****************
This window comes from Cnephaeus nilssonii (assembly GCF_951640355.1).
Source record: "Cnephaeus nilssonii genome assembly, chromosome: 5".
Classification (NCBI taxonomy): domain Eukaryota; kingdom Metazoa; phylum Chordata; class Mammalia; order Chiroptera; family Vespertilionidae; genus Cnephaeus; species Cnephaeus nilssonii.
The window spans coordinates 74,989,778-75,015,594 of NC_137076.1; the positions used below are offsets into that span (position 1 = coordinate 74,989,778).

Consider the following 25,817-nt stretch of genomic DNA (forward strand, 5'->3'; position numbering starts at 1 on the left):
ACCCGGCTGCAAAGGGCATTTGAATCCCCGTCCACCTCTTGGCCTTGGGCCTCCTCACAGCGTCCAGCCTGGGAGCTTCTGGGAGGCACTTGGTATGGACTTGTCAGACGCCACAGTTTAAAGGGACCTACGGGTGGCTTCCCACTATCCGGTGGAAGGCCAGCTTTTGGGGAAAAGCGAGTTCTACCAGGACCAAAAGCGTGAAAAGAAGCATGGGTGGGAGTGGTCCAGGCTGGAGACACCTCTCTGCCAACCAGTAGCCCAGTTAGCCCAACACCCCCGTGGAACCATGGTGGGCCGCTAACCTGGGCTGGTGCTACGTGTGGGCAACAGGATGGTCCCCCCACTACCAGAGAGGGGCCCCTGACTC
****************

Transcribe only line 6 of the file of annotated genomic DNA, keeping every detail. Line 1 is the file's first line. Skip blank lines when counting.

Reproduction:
ACCCGGCTGCAAAGGGCATTTGAATCCCCGTCCACCTCTTGGCCTTGGGCCTCCTCACAGCGTCCAGCCTGGGAGCTTCTGGGAGGCACTTGGTATGGACTTGTCAGACGCCACAGTTTAAAGGGACCTACGGGTGGCTTCCCACTATCCGGTGGAAGGCCAGCTTTTGGGGAAAAGCGAGTTCTACCAGGACCAAAAGCGTGAAAAGAAGCATGGGTGGGAGTGGTCCAGGCTGGAGACACCTCTCTGCCAACCAGTAGCCCAGTTAGCCCAACACCCCCGTGGAACCATGGTGGGCCGCTAACCTGGGCTGGTGCTACGTGTGGGCAACAGGATGGTCCCCCCACTACCAGAGAGGGGCCCCTGACTC